So I checked on, found a couple of nice widgets that could give interesting info. AccuWeather Clock was one. So again, I downloaded it and got to reading what I have to agree to when installing. Did you think that Zuckerberg was a sneaky little weasel? From him I sort of get it still, since he has this whole social networking thing going on. But from the AccuWeather Clock? That app has no business sticking its nose in my private information! And it wants to access even more information than the Facebook app. WTF????

Accuweather Clock smart-phone application

D700, ISO200, 1 sec @ f/6.7, Tamron 90mm macro

The above is a real-time photograph of the AccuWeather Clock application, just before  installation. I don’t know who of you has actually installed this, but have you read what you’ve allowed this thing to access?
Allow this application to directly call phone numbers (services that cost you money).
Allow this application to act as an account authenticator, contacts data in Google accounts, Google mail, manage the accounts list, use the authentication credentials of an account.
Allow this application to modify or delete SD card contents.
Allow this application to modify global system settings, prevent phone from sleeping, retrieve running applications, write subscribed feeds, write sync settings.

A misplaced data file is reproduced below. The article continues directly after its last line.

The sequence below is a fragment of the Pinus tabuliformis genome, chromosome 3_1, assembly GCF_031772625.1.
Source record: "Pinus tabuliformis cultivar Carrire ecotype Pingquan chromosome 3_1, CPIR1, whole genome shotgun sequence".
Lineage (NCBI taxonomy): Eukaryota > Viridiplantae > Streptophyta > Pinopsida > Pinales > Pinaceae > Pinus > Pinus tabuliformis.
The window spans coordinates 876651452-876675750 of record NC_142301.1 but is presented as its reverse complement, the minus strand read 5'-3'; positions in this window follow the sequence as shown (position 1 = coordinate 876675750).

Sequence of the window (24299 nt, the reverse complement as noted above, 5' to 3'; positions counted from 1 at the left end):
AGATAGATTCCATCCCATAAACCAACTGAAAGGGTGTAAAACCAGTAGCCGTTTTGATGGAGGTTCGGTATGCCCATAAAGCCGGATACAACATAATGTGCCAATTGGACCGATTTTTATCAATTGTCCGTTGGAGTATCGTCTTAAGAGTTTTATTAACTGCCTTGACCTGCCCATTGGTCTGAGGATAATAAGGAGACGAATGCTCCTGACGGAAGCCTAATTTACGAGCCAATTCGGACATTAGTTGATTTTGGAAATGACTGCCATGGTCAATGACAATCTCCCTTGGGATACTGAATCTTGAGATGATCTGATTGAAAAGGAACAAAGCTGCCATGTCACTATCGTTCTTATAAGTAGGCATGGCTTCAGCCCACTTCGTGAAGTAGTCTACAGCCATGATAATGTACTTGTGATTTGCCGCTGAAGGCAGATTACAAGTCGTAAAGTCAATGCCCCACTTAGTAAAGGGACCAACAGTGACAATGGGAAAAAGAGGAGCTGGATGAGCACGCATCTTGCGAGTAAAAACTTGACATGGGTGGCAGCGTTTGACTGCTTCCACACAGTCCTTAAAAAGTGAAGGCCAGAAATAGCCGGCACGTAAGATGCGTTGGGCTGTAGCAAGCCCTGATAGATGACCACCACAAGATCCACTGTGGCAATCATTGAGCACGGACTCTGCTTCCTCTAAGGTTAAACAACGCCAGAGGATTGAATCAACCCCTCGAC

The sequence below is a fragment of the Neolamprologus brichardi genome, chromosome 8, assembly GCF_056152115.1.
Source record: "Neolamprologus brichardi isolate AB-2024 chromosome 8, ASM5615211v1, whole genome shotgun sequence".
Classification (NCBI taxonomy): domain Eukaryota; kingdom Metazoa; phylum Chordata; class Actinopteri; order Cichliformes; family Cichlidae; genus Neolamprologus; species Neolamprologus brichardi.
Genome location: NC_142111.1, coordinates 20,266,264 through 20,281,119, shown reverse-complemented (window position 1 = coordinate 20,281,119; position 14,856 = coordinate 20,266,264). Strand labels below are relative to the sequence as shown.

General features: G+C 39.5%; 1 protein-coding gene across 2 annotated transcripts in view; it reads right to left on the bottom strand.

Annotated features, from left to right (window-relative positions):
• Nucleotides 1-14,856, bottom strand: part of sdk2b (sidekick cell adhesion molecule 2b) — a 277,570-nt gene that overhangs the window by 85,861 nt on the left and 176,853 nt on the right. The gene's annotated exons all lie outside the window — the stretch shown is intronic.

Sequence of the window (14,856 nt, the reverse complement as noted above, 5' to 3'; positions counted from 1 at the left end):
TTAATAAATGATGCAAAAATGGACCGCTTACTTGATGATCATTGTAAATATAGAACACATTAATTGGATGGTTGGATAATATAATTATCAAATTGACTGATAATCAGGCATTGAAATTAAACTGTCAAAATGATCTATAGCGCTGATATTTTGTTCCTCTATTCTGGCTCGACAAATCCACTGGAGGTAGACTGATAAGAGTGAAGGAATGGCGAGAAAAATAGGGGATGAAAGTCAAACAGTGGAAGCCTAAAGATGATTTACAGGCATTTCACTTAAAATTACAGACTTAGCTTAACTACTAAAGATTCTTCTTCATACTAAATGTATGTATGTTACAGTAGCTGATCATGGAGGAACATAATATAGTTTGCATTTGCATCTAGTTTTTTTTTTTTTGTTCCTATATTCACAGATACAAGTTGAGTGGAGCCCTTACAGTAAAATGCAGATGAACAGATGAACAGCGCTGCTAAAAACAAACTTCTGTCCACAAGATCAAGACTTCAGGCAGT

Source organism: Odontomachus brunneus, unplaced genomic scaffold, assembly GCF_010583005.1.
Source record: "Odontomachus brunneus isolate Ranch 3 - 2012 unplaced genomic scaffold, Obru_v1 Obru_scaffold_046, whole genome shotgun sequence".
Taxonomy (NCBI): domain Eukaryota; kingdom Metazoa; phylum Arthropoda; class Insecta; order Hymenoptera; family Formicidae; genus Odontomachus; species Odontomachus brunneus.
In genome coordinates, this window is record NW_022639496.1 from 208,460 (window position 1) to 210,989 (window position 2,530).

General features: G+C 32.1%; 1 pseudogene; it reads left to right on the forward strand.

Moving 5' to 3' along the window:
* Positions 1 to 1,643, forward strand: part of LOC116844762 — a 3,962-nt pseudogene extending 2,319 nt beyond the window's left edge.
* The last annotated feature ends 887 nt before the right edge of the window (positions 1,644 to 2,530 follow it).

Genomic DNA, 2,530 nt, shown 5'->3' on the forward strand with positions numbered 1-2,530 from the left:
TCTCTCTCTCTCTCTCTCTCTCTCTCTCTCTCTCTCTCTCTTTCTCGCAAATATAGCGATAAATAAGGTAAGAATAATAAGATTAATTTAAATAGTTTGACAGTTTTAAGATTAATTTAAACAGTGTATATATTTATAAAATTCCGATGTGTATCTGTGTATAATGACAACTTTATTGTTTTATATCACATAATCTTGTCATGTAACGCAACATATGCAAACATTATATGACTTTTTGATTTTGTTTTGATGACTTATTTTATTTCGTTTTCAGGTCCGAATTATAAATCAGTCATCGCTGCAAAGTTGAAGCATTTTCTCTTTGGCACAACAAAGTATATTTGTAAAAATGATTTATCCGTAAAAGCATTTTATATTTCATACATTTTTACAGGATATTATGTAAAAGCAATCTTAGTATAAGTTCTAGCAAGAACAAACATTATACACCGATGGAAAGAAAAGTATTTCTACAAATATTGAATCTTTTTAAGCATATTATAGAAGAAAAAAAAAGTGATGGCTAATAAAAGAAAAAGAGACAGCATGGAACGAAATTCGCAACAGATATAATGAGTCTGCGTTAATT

Seriously, why the hell would you put the authentication credentials there in the first place, if you allow these kind of applications to freely use them? And why would this application need to have access your Google account, calendar and be able to add stuff to your calendar and to send people in your contact list mails? That’s just SO screwed up.
Have you read the terms and conditions on everything you’ve agreed to? Do you realize what implications these things have on your privacy?
I suggest you start checking what you’ve got installed on your phone and what it’s accessing. You might be surprised. Not pleasantly…

This has been standing in my draft queue for quite some time now. It wasn’t quite done yet, and there were a couple of things I needed to check first, but here we go then (a couple of days mentioned below isn’t quite accurate anymore, that’s a month and a half or so ago by now 😉 )

Wow… I’m getting the feeling I’m being watched 😉

A couple of days ago I revisited my Digimarc experience and I wrote how I was contacted by Ms Gina Giachetti, representing Digimarc, and asked if I wanted to blog about the new Digimarc.
I wasn’t too keen at first to write about it, since my first experience with Digimarc wasn’t all that spectacular, but Ms Giachetti promised to put me in touch with a product manager to “talk things over”. For some reason that went all south because of a miscommunication, as it now appears: holidays from both sides (I had no idea Digimarc was located in Oregon, otherwise I could’ve stopped by the office in March when I was in Oregon!), busy time schedules, etc. etc.